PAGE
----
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How to set up your CentOS 7 server

After provisioning your janeCloud server running CentOS 7, we recommend several steps to customize your new cloud server before you start using it or installing any software layer onto the new environment. This will help protect your server and increase it’s effectiveness for multiple purposes.

Get your cloud server’s IP and login details

1. After successful payment is approved, your server will be set up within 2 minutes.

2. Login to My HostJane. In the Dashboard under Services, look for the CentOS 7 server you have provisioned.


If you cannot see the CentOS server or the cloud server is not active, please open a ticket.

3. Click Manage next to the CentOS server item. You will be transferred to the server’s dashboard.


Identifying your root password

4. Go to the Statistics area to find your cloud server’s IP address and password.

Sample screenshot of the Cloud Information.


The Main IP is your janeCloud’s IP address.

The Default Password is the root password.

5. Use the information from Statistics to login either with PuTTY on Windows or an OpenSSH client in linux and MacOS devices:

ssh -l root [Your_Server's_IP]

Replace Your_Server’s_IP with the janeCloud IP address given in Statistics.

Create a new user

For security reasons it’s best not to use the root user for everyday administrative tasks. The solution is to create a new user.

Type the following on the command line:

adduser janedoe

Replace janedoe with the unique name of your new user.

Set a new password for janedoe

passwd janedoe

At the prompt, reenter the new password and confirm by pressing Enter

So that we don’t have to keep logging in and out between the new user and root accounts, we can add super-user privileges to the new user account.

Give janedoe super-user privileges by adding her to the wheel group which can use sudo commands:

gpasswd -a janedoe wheel

Your new user can now have root privileges using sudo commands.

We recommend setting up public SSH keys to secure your server.

Steps for how to generate and set up SSH key pairs are beyond the scope of this guide.

After you’ve set up your SSH keys, open another terminal on your local machine and add your SSH key to janedoe‘s home directory.

ssh-copy-id janedoe@Your_Server's_IP

With the SSH key now installed, log back into your janeCloud server using your new janedoe user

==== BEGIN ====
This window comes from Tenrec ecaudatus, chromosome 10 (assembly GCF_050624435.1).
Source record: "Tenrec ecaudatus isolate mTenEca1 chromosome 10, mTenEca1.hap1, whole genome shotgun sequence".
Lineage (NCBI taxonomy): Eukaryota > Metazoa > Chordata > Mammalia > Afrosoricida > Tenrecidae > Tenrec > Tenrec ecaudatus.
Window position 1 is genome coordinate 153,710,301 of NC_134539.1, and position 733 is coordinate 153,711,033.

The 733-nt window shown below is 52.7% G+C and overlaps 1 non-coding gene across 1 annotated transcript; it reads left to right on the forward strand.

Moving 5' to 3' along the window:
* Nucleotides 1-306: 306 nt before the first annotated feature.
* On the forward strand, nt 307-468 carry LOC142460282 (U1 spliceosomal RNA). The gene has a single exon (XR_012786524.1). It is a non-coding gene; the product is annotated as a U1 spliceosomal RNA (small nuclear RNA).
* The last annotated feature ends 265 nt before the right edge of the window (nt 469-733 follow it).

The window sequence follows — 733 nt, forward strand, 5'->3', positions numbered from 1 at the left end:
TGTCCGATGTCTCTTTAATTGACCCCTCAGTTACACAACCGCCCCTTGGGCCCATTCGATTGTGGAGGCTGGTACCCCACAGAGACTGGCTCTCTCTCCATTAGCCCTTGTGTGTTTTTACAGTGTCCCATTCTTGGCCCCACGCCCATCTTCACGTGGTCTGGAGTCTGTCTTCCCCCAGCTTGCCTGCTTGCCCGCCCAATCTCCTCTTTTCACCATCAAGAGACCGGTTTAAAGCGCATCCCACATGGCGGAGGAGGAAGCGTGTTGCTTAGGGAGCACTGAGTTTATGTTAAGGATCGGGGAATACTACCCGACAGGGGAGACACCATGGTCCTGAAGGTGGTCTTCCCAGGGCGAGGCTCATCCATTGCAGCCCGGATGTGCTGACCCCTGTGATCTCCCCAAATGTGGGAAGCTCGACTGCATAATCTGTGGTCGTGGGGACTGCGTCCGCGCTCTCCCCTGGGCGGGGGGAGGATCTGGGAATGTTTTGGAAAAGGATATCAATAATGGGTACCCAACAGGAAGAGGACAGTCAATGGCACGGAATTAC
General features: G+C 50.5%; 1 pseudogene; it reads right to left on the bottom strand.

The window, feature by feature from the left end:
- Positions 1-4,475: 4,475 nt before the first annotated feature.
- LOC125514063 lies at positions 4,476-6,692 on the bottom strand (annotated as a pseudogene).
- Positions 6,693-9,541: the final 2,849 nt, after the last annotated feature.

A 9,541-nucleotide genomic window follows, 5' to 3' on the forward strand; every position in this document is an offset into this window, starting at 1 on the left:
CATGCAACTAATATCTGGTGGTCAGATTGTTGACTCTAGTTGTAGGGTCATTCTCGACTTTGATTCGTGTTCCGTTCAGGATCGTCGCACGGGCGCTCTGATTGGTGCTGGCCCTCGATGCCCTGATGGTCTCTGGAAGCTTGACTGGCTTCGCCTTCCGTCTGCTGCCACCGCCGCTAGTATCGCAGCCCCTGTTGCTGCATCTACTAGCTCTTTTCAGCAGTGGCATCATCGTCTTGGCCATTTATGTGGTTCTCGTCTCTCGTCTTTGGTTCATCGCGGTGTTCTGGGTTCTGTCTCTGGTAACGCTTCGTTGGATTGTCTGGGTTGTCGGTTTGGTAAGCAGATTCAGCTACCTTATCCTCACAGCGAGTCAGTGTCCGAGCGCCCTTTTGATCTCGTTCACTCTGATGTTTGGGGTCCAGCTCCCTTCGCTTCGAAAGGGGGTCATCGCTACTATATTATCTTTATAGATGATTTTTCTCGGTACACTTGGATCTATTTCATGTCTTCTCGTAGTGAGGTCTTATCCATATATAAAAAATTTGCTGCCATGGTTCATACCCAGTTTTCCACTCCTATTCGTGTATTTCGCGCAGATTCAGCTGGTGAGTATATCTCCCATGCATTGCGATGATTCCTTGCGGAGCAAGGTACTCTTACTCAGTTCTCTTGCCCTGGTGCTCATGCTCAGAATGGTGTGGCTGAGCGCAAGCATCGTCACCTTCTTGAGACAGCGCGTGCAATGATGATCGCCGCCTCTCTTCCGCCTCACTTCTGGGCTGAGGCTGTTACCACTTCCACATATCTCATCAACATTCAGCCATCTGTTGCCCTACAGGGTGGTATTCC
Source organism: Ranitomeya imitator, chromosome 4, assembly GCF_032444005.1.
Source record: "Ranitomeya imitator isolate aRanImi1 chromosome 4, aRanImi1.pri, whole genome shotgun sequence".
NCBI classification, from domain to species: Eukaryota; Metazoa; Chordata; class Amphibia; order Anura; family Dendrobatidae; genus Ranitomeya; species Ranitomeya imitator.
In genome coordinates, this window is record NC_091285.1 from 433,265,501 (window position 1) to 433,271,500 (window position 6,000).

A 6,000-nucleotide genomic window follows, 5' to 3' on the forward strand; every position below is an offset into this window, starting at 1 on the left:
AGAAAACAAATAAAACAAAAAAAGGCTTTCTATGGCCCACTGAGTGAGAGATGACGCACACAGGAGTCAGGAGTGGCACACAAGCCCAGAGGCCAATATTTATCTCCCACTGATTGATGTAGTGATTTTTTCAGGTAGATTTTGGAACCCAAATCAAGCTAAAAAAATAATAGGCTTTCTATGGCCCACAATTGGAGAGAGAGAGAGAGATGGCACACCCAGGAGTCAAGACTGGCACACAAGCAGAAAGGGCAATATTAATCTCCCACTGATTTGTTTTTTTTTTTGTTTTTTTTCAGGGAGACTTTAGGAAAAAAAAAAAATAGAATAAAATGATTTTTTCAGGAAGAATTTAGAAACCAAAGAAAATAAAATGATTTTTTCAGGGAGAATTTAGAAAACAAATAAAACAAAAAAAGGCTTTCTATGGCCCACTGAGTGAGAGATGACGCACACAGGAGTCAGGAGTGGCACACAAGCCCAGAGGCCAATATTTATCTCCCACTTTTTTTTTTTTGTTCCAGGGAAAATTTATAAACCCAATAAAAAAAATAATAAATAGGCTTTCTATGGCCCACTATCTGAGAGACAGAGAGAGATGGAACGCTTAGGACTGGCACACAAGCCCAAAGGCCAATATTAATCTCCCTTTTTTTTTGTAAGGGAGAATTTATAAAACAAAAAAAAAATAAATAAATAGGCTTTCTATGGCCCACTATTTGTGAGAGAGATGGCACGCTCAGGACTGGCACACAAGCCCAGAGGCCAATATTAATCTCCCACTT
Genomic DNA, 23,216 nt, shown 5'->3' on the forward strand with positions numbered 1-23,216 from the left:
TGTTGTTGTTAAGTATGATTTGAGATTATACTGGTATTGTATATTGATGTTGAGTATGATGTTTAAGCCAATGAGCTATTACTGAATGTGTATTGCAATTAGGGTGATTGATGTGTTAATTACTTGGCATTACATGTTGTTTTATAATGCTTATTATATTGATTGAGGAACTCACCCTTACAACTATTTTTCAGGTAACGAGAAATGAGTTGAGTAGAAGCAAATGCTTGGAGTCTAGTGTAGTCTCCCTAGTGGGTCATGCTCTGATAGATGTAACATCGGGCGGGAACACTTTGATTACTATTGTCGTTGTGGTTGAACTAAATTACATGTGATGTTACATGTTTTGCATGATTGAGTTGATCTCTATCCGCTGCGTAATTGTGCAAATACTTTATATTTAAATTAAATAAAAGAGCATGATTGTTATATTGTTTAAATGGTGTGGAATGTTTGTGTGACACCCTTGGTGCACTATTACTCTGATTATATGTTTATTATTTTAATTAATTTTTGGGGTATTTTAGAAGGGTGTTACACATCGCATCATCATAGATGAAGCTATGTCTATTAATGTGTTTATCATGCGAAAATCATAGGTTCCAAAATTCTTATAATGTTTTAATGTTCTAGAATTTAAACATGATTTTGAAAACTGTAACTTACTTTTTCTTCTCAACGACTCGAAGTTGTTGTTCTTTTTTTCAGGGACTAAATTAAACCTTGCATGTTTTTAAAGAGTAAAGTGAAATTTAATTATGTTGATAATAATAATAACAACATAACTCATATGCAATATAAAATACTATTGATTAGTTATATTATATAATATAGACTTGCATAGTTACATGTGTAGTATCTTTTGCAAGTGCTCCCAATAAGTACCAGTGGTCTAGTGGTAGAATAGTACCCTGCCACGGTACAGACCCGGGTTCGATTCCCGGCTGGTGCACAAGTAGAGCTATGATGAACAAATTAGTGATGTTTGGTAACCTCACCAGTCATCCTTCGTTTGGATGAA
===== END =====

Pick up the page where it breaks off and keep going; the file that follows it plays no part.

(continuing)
ssh -1 janedoe Your_Server's_IP

Login should be successful. Close all other open terminals.

Secure your janeCloud server by disabling root user login

You need to edit the SSH daemon configuration to prevent anyone logging into your janeCloud using the root or password authentication.

Use nano, the command-line text editor, to open the SSH daemon file (after logging in with your SSH new super user) by typing:

sudo nano /etc/ssh/sshd_config

Find PermitRootLogin, it will look like this:

PermitRootLogin yes

Set it to no using your cursor

PermitRootLogin no

Check that PasswordAuthentication in the same SSH daemon file is also set to no

PasswordAuthentication no

Press ctrl + O then Enter to write the changes to SSH daemon

Now close the file with ctrl + x

Reload SSH

To save the changes, restart the SSH service:

sudo systemctl reload sshd

Change GMT/UTC time on your janeCloud

You’ll want to change the local time zone on your janeCloud to wherever you are by editing the /usr/share/zoneinfo directory.

Pull up a list of your janeCloud’s timezones by running:

ls -R /usr/share/zoneinfo

You’ll see an output, such as:


Use sudo command to change your timezone:

sudo ln -sf /usr/share/zoneinfo/Time/Zone /etc/localtime

Replace /Time/Zone with your actual location’s timezone, e.g. /US/Arizona

sudo ln -sf /usr/share/zoneinfo/US/Arizona /etc/localtime

Now run the date command to test that your janeCloud’s timezone is updated.


If you were in Arizona (GMT -7), you should get something along the lines:

Sat Jul 21 05:21:58 MST 2018

You are now ready to start using your new janeCloud and installing any software.

Updated on October 24, 2018

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